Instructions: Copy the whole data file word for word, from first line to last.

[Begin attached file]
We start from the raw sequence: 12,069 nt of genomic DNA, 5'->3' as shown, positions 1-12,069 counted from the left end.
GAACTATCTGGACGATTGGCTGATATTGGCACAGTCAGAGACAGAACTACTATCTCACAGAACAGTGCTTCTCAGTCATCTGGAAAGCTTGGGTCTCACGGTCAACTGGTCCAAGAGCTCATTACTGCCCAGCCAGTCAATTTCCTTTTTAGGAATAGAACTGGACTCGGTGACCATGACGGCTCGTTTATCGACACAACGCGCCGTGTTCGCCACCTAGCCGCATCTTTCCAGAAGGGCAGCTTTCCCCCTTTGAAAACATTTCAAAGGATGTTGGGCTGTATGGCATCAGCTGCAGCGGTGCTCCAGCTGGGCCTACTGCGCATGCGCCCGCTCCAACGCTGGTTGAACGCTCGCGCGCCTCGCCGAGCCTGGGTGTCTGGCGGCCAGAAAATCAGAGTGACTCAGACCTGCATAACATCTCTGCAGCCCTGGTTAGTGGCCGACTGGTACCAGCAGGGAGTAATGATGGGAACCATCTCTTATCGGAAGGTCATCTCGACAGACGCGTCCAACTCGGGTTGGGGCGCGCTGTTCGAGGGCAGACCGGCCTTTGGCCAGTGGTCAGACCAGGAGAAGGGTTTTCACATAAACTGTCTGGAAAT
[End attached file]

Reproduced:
We start from the raw sequence: 12,069 nt of genomic DNA, 5'->3' as shown, positions 1-12,069 counted from the left end.
GAACTATCTGGACGATTGGCTGATATTGGCACAGTCAGAGACAGAACTACTATCTCACAGAACAGTGCTTCTCAGTCATCTGGAAAGCTTGGGTCTCACGGTCAACTGGTCCAAGAGCTCATTACTGCCCAGCCAGTCAATTTCCTTTTTAGGAATAGAACTGGACTCGGTGACCATGACGGCTCGTTTATCGACACAACGCGCCGTGTTCGCCACCTAGCCGCATCTTTCCAGAAGGGCAGCTTTCCCCCTTTGAAAACATTTCAAAGGATGTTGGGCTGTATGGCATCAGCTGCAGCGGTGCTCCAGCTGGGCCTACTGCGCATGCGCCCGCTCCAACGCTGGTTGAACGCTCGCGCGCCTCGCCGAGCCTGGGTGTCTGGCGGCCAGAAAATCAGAGTGACTCAGACCTGCATAACATCTCTGCAGCCCTGGTTAGTGGCCGACTGGTACCAGCAGGGAGTAATGATGGGAACCATCTCTTATCGGAAGGTCATCTCGACAGACGCGTCCAACTCGGGTTGGGGCGCGCTGTTCGAGGGCAGACCGGCCTTTGGCCAGTGGTCAGACCAGGAGAAGGGTTTTCACATAAACTGTCTGGAAAT